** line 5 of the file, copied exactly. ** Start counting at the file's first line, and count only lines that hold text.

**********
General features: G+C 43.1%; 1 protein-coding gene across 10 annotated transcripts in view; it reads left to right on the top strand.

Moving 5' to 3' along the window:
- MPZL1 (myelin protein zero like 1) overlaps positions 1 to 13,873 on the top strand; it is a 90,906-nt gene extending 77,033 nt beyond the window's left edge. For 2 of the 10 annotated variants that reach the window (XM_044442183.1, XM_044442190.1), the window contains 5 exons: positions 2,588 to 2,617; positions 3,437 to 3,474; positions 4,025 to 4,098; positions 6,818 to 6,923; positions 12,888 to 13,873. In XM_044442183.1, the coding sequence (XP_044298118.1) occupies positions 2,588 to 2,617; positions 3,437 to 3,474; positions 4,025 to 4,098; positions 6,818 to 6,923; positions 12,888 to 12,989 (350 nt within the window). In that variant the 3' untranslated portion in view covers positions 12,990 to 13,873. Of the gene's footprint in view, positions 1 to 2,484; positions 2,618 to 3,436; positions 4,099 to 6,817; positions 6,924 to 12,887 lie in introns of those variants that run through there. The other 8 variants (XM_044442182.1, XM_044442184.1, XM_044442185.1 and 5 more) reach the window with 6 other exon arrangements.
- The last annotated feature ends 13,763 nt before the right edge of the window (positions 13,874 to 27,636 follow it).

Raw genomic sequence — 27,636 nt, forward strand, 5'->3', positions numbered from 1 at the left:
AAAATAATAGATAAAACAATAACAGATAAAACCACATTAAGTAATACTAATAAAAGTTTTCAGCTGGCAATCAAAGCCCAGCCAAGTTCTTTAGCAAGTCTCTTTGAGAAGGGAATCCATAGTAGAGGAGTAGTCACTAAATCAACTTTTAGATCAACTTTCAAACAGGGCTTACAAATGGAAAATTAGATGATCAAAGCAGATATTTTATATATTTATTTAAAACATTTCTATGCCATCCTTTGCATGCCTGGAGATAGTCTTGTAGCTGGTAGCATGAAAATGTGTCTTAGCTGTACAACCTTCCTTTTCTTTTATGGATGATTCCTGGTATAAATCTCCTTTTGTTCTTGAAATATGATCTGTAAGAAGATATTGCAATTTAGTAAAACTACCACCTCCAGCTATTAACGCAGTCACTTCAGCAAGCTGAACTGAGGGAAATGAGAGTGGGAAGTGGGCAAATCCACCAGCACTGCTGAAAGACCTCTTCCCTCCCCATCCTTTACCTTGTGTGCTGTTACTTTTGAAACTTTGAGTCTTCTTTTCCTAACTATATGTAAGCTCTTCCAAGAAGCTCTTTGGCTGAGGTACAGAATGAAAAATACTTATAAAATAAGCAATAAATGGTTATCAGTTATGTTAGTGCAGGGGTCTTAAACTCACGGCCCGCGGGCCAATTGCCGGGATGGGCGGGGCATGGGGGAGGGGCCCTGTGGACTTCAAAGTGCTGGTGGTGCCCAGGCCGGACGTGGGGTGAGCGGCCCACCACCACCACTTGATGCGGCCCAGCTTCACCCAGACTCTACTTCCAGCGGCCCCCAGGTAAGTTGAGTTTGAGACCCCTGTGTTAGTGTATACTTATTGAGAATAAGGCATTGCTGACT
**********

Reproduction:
Raw genomic sequence — 27,636 nt, forward strand, 5'->3', positions numbered from 1 at the left: